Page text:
Swelling out towards the city of Manhattan, the Solomon R. Guggenheim Museum was the last major project designed and built by Frank Lloyd Wright between 1943 until it opened to the public in 1959, six months after his death, making it one of his longest works in creation along with one of his most popular projects. Completely contrasting the strict Manhattan city grid, the organic curves of the museum are a familiar landmark for both art lovers, visitors, and pedestrians alike.
More on Wright’s Guggenheim Museum after the break.
The exterior of the Guggenheim Museum is a stacked white cylinder of reinfored concrete swirling towards the sky. The museum’s dramatic curves of the exterior, however, had an even more stunning effect on the interior. Inside Wright proposed “one great space on a continuous floor,” and his concept was a success. Walking inside, a visitor’s first intake is a huge atrium, rising 92′ in height to an expansive glass dome. Along the sides of this atrium is a continuous ramp uncoiling upwards six stories for more than one-quarter of a mile, allowing for one floor to flow into another. The ramp also creates a procession in which a visitor experiences the art displayed along the walls as they climb upwards towards the sky.
The design of the museum as one continuous floor with the levels of ramps overlooking the open atrium also allowed for the interaction of people on different levels, enhancing the design in section.
Although the space within the building is undeniably majestic and the building itself monumental, it was not perfectly successful in terms of function. The curved walls of the interior were intended so that paintings had to be tilted backward, “as on the artist’s easel.” This was unsuccessful because the paintings were still very difficult to display because of the concavity of the walls, and because of this before its opening 21 artists signed a letter protesting about their display of work in such a space. Many critics also argue that the building competes with the art work that is intended to be displayed, a problem which Museum Director James Johnson Sweeney took seriously, stating, “This is the most spectacular museum interior architecturally in this country. But my job is to show off a magnificent collection to its fullest. Wright also had a problem with Manhattan’s building-code administrators who argued with him over structural issues, such as the glass dome that had to be reduced in size and redesigned to include concrete ribs that are extensions of the discreet structural pillars on the exterior walls.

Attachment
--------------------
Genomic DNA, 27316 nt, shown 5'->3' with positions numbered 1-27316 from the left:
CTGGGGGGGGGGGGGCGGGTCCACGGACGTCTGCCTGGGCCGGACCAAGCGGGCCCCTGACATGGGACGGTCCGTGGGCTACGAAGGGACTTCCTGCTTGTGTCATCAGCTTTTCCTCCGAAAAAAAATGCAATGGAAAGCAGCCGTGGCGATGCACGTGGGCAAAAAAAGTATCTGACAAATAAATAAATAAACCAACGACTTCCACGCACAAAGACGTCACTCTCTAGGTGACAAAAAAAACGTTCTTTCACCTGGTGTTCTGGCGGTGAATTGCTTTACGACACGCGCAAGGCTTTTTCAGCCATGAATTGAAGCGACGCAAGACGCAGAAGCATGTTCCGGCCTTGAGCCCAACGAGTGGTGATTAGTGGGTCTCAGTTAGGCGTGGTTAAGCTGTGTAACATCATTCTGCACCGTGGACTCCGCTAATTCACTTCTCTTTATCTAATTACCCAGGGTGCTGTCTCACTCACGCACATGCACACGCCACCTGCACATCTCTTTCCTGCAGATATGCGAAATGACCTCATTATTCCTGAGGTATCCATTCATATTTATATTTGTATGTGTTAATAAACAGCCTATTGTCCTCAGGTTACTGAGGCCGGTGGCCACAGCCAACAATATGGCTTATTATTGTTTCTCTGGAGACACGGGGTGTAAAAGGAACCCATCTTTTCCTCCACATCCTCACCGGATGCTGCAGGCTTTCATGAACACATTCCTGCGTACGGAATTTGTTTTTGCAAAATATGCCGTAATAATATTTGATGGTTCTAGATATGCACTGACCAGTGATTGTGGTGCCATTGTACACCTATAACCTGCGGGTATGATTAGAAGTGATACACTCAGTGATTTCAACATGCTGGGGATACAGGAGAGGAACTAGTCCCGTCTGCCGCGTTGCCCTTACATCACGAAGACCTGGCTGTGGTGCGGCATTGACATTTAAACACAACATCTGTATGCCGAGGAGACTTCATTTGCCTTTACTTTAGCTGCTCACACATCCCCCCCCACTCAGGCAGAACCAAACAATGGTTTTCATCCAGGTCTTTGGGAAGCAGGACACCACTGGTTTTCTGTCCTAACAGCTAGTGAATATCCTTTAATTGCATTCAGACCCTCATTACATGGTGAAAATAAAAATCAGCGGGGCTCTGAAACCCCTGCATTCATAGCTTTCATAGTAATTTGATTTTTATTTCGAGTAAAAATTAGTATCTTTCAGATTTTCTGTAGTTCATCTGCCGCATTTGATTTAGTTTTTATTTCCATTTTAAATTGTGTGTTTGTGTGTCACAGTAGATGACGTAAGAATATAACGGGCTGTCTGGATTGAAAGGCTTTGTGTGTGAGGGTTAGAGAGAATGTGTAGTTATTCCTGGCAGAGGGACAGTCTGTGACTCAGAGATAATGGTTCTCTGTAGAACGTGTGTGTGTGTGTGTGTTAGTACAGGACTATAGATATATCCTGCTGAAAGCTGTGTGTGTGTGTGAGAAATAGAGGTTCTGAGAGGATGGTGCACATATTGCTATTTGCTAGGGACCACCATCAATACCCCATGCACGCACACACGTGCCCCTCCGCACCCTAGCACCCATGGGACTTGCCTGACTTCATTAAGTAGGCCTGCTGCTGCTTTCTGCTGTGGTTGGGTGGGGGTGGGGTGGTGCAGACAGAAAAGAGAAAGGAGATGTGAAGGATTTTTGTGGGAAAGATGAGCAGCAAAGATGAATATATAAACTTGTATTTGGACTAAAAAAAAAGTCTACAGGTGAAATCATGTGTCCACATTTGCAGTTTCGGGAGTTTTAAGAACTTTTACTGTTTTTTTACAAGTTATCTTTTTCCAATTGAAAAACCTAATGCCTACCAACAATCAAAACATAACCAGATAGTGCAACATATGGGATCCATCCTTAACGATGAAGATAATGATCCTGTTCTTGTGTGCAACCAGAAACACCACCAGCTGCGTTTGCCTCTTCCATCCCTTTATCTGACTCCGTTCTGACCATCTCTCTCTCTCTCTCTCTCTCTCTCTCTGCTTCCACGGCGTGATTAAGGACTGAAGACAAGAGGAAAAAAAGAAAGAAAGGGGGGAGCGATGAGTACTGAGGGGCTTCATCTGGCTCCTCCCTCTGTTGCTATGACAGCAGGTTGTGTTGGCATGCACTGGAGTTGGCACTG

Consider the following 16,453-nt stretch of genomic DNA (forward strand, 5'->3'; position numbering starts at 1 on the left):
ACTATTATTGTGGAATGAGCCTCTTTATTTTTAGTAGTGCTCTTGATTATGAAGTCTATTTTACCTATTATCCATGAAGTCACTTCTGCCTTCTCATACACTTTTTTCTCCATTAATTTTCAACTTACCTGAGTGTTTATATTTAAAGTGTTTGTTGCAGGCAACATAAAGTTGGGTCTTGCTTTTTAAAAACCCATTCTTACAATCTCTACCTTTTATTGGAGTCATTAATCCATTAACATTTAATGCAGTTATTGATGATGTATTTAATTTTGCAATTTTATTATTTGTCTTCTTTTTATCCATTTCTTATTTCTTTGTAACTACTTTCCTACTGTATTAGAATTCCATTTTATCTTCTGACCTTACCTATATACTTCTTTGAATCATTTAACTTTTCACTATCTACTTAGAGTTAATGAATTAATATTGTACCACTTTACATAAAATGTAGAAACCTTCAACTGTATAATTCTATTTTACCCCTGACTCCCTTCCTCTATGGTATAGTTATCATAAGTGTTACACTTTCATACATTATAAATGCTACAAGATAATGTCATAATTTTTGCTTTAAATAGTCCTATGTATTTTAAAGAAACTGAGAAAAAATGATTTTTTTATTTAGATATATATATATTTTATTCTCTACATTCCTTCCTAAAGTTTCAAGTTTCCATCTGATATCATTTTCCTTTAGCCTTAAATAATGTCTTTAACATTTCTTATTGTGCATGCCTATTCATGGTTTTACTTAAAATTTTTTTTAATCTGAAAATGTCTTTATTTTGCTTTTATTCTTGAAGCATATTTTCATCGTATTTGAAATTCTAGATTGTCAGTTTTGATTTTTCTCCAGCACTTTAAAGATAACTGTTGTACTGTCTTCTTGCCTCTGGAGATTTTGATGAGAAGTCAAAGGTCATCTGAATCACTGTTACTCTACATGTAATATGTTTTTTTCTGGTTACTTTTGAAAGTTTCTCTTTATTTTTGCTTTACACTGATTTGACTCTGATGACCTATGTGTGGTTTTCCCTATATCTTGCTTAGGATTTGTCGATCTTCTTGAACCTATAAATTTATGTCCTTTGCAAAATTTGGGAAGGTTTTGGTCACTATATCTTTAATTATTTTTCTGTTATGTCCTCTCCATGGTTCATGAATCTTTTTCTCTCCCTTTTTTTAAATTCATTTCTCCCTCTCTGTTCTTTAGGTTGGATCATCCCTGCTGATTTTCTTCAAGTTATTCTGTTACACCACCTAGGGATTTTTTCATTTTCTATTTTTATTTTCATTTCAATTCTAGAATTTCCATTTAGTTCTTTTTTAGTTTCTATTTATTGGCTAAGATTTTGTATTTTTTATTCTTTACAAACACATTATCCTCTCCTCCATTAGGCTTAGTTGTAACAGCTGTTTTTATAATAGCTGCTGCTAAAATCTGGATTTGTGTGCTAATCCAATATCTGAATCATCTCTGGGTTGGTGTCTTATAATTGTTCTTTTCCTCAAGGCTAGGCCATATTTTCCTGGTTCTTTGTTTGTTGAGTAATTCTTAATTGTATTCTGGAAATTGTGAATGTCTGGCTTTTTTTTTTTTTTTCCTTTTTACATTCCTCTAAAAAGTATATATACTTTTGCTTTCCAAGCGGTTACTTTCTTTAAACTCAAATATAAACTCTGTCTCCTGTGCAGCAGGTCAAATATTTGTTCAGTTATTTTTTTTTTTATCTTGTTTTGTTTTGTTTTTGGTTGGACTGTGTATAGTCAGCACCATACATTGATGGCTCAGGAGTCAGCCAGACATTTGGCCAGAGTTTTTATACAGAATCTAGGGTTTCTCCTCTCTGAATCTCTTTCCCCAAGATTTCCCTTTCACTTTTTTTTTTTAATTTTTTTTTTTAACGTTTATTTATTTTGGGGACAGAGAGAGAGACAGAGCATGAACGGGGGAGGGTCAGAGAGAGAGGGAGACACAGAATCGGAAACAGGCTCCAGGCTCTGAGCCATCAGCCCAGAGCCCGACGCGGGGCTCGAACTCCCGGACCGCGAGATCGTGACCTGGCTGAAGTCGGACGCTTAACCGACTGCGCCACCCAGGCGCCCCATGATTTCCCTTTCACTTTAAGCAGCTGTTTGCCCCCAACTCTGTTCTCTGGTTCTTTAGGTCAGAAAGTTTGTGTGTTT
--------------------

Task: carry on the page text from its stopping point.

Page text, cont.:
In 1992 the museum built an addition that was designed by Gwathmey Siegel & Associates Architects that Wright had originally intended. The architects analyzed Wright’s original sketches and from his ideas they created a 10-story limestone tower that had flat walls that were more appropriate for the display of art.
Between 2005-2008 the Guggenheim Museum went under an exterior renovation where eleven coats of paint were removed from the original surface and revealed many cracks due to climatic reasons. This revelation led to extensive research in the testing of potential repair materials, as well as the restoration of the exterior.
Despite the opinion of critics, there is no doubt that Wright’s design for the Guggenheim Museum provides a spatial freedom that is unique to his style. It took Wright 700 sketches and six sets of working drawings to turn his vision into an extraordinary sculpture of a building overlooking Central Park, that in the very least should be acknowledged as one of the most spatially beautiful International-style works of architecture.
Architect: Frank Lloyd Wright
Location: New York, New York
Project Year: 1943-1959
Photographs: Depending on the Photograph: On Flickr, Scott Norsworthy, mazingerin, dutchnatasjas, B. Tse, rpa2101, and archiplanet.org
References: http://www.TIME.com/ and Knight, Caroline. Frank Lloyd Wright. Parragon Publishing, 2005. Print.